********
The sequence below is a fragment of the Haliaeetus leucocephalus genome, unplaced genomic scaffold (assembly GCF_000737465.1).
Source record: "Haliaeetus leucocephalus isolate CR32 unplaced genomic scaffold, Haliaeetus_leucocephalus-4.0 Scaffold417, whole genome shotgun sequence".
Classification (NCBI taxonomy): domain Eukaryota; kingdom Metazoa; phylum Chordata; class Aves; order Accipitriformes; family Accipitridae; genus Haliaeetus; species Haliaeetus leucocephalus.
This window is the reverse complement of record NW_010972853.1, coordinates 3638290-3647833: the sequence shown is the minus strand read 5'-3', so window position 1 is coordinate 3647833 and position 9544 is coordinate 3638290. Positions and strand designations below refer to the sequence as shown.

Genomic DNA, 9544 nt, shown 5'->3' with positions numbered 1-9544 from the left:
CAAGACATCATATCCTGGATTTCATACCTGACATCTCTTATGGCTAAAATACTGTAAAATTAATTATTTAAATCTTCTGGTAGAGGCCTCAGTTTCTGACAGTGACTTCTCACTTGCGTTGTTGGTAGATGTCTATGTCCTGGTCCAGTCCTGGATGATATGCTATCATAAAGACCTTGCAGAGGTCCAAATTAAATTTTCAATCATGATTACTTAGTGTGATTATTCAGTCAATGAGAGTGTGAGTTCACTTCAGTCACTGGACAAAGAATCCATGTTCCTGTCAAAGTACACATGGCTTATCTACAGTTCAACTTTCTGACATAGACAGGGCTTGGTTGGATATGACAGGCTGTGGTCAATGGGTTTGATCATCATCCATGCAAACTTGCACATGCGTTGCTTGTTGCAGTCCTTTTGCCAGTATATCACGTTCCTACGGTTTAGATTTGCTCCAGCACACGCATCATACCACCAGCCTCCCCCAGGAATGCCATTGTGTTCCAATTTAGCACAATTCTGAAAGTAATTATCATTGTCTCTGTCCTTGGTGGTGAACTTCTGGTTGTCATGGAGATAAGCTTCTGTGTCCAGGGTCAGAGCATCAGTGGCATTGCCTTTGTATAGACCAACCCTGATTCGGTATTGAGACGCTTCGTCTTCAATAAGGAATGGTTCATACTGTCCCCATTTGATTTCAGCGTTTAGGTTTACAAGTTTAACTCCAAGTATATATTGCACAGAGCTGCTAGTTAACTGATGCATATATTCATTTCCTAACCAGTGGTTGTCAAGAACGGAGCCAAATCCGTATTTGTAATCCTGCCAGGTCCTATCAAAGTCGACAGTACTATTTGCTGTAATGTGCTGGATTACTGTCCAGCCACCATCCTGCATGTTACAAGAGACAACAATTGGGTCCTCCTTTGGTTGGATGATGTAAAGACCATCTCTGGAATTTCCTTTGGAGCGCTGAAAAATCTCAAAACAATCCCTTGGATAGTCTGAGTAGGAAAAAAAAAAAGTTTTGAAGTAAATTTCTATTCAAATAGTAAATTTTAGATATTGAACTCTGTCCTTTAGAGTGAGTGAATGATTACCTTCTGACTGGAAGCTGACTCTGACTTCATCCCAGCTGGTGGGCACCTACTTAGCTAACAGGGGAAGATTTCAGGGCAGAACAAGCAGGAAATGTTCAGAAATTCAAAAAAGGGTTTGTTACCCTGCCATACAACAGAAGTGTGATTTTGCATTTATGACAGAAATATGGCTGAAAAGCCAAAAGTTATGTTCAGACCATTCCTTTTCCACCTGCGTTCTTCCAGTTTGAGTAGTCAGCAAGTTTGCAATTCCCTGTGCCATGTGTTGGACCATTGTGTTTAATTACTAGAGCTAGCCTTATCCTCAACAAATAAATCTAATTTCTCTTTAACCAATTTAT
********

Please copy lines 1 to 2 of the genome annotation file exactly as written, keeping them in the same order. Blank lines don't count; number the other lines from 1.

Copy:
The sequence below is a fragment of the Haliaeetus leucocephalus genome, unplaced genomic scaffold (assembly GCF_000737465.1).
Source record: "Haliaeetus leucocephalus isolate CR32 unplaced genomic scaffold, Haliaeetus_leucocephalus-4.0 Scaffold417, whole genome shotgun sequence".